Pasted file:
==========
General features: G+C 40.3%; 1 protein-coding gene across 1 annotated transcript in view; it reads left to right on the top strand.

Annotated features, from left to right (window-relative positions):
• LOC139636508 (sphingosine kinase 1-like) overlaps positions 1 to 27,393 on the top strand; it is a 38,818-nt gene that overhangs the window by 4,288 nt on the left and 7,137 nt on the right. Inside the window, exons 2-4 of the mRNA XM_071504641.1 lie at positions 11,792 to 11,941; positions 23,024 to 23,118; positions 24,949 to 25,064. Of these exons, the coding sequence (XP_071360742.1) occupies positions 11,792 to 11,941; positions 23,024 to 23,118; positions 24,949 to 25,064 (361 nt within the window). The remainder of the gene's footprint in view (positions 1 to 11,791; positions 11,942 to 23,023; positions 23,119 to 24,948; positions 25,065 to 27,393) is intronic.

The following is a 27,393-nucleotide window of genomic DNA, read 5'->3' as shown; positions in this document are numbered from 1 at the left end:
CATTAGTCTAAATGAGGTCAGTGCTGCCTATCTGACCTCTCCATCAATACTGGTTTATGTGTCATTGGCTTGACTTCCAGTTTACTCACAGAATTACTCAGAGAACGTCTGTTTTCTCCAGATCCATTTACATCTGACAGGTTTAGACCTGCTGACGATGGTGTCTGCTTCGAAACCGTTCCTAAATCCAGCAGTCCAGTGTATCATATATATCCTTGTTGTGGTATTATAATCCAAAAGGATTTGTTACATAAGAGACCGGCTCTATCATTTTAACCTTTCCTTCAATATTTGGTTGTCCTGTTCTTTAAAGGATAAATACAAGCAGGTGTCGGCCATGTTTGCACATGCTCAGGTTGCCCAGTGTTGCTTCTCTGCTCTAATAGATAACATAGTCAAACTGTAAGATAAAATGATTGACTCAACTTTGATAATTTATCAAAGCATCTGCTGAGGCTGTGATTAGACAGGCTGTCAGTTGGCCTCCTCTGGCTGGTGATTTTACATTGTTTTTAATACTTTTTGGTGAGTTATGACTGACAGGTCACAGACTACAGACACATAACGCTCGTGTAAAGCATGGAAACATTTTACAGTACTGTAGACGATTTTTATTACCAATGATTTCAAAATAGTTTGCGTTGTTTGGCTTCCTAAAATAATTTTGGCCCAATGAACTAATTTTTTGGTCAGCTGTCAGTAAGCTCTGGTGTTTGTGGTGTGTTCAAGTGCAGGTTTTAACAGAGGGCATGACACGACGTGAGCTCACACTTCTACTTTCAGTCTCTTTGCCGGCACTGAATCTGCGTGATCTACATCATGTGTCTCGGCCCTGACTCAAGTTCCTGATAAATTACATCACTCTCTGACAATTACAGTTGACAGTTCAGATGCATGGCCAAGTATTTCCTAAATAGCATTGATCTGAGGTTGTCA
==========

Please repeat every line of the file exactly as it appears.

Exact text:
General features: G+C 40.3%; 1 protein-coding gene across 1 annotated transcript in view; it reads left to right on the top strand.

Annotated features, from left to right (window-relative positions):
• LOC139636508 (sphingosine kinase 1-like) overlaps positions 1 to 27,393 on the top strand; it is a 38,818-nt gene that overhangs the window by 4,288 nt on the left and 7,137 nt on the right. Inside the window, exons 2-4 of the mRNA XM_071504641.1 lie at positions 11,792 to 11,941; positions 23,024 to 23,118; positions 24,949 to 25,064. Of these exons, the coding sequence (XP_071360742.1) occupies positions 11,792 to 11,941; positions 23,024 to 23,118; positions 24,949 to 25,064 (361 nt within the window). The remainder of the gene's footprint in view (positions 1 to 11,791; positions 11,942 to 23,023; positions 23,119 to 24,948; positions 25,065 to 27,393) is intronic.

The following is a 27,393-nucleotide window of genomic DNA, read 5'->3' as shown; positions in this document are numbered from 1 at the left end:
CATTAGTCTAAATGAGGTCAGTGCTGCCTATCTGACCTCTCCATCAATACTGGTTTATGTGTCATTGGCTTGACTTCCAGTTTACTCACAGAATTACTCAGAGAACGTCTGTTTTCTCCAGATCCATTTACATCTGACAGGTTTAGACCTGCTGACGATGGTGTCTGCTTCGAAACCGTTCCTAAATCCAGCAGTCCAGTGTATCATATATATCCTTGTTGTGGTATTATAATCCAAAAGGATTTGTTACATAAGAGACCGGCTCTATCATTTTAACCTTTCCTTCAATATTTGGTTGTCCTGTTCTTTAAAGGATAAATACAAGCAGGTGTCGGCCATGTTTGCACATGCTCAGGTTGCCCAGTGTTGCTTCTCTGCTCTAATAGATAACATAGTCAAACTGTAAGATAAAATGATTGACTCAACTTTGATAATTTATCAAAGCATCTGCTGAGGCTGTGATTAGACAGGCTGTCAGTTGGCCTCCTCTGGCTGGTGATTTTACATTGTTTTTAATACTTTTTGGTGAGTTATGACTGACAGGTCACAGACTACAGACACATAACGCTCGTGTAAAGCATGGAAACATTTTACAGTACTGTAGACGATTTTTATTACCAATGATTTCAAAATAGTTTGCGTTGTTTGGCTTCCTAAAATAATTTTGGCCCAATGAACTAATTTTTTGGTCAGCTGTCAGTAAGCTCTGGTGTTTGTGGTGTGTTCAAGTGCAGGTTTTAACAGAGGGCATGACACGACGTGAGCTCACACTTCTACTTTCAGTCTCTTTGCCGGCACTGAATCTGCGTGATCTACATCATGTGTCTCGGCCCTGACTCAAGTTCCTGATAAATTACATCACTCTCTGACAATTACAGTTGACAGTTCAGATGCATGGCCAAGTATTTCCTAAATAGCATTGATCTGAGGTTGTCA